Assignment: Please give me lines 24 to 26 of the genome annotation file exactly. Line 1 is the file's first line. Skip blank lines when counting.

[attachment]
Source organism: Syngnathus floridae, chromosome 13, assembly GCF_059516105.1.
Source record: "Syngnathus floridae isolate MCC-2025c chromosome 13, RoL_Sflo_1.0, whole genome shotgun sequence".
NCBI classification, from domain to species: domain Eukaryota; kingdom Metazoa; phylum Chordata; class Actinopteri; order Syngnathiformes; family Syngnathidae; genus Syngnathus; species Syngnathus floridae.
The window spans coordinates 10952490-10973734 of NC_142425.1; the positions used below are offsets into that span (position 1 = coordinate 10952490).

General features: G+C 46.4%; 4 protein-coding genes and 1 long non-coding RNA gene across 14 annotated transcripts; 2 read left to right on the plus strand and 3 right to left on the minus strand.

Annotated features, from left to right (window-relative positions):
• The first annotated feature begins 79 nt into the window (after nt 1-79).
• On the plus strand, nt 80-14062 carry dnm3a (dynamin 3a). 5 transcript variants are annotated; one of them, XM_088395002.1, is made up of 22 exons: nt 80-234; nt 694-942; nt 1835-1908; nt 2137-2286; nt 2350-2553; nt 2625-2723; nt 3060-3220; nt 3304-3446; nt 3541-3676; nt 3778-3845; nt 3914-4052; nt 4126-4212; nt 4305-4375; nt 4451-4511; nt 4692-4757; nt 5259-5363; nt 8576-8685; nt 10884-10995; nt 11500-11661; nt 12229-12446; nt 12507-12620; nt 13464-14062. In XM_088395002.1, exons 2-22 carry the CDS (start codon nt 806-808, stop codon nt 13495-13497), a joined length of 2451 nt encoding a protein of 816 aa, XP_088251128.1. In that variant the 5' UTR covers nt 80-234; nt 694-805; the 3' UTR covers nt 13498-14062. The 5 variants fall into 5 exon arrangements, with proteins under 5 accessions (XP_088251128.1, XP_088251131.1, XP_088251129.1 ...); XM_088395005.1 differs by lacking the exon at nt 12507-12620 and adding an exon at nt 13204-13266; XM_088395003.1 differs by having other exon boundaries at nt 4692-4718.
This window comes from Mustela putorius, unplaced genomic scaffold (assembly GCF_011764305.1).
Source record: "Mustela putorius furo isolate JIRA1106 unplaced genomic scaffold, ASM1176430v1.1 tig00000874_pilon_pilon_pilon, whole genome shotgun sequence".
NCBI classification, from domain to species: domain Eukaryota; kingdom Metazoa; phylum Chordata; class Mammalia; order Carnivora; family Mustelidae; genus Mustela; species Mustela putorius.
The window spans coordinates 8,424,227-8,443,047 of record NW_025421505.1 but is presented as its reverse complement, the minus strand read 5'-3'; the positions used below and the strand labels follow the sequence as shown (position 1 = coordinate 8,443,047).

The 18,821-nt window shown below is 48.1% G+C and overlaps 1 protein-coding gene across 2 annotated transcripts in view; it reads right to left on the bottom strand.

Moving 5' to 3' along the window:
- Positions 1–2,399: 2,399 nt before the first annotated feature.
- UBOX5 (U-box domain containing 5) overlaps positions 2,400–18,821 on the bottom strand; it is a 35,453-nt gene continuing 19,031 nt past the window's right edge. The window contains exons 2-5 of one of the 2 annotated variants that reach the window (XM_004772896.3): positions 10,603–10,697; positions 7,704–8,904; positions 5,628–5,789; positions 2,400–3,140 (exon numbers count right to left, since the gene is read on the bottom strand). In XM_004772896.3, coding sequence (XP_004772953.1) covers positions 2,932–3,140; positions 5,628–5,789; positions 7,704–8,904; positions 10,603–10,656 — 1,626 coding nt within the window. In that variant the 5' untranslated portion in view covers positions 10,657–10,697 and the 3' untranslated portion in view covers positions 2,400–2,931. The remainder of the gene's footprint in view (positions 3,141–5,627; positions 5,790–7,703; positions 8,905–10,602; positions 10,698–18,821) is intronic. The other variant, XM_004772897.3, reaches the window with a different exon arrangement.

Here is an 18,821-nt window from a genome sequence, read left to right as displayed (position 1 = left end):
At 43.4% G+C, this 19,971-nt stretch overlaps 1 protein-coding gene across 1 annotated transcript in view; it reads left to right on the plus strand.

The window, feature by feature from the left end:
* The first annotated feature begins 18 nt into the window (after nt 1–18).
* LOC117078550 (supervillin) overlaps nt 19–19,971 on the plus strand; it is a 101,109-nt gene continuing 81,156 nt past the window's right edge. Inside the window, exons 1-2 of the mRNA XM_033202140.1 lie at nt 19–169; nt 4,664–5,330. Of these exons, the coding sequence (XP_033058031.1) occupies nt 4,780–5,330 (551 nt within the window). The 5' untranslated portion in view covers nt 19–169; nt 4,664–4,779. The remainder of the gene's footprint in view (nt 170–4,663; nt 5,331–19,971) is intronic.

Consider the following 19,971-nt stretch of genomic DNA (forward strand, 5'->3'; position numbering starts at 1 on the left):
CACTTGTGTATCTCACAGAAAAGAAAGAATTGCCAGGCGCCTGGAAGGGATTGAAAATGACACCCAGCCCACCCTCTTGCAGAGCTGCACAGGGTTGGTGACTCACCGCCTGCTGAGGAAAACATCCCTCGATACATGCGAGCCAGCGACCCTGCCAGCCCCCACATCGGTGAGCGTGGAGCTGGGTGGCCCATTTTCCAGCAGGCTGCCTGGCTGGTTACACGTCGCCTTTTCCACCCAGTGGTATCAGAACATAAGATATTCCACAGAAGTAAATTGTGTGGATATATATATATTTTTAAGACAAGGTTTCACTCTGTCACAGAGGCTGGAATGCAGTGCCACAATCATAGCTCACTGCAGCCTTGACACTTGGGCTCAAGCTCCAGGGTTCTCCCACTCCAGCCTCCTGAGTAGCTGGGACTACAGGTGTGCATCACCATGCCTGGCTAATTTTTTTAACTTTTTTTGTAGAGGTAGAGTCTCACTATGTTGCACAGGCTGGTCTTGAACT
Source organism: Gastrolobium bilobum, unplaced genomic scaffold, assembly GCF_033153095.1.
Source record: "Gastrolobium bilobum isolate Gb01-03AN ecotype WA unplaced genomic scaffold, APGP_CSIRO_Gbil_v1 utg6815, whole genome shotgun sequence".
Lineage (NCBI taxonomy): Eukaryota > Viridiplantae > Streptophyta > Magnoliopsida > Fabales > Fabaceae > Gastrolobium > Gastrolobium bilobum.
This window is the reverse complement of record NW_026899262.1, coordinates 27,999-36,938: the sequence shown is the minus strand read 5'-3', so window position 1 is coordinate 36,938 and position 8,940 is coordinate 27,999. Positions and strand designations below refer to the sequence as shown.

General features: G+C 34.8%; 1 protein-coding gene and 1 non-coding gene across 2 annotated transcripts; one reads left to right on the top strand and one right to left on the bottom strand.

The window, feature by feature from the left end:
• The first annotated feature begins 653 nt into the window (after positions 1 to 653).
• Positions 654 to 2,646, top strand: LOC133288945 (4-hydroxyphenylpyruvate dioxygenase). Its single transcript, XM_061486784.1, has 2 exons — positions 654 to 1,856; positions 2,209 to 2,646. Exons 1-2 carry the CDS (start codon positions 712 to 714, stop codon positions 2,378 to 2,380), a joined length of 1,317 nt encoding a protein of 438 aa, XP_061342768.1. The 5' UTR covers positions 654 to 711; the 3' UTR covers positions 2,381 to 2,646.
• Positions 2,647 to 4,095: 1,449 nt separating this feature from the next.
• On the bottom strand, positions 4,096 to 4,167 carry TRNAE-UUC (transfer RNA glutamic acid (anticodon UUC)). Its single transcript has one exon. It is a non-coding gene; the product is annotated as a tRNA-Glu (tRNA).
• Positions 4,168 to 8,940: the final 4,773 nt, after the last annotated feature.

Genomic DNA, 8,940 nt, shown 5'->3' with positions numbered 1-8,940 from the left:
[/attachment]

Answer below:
Source organism: Gastrolobium bilobum, unplaced genomic scaffold, assembly GCF_033153095.1.
Source record: "Gastrolobium bilobum isolate Gb01-03AN ecotype WA unplaced genomic scaffold, APGP_CSIRO_Gbil_v1 utg6815, whole genome shotgun sequence".
Lineage (NCBI taxonomy): Eukaryota > Viridiplantae > Streptophyta > Magnoliopsida > Fabales > Fabaceae > Gastrolobium > Gastrolobium bilobum.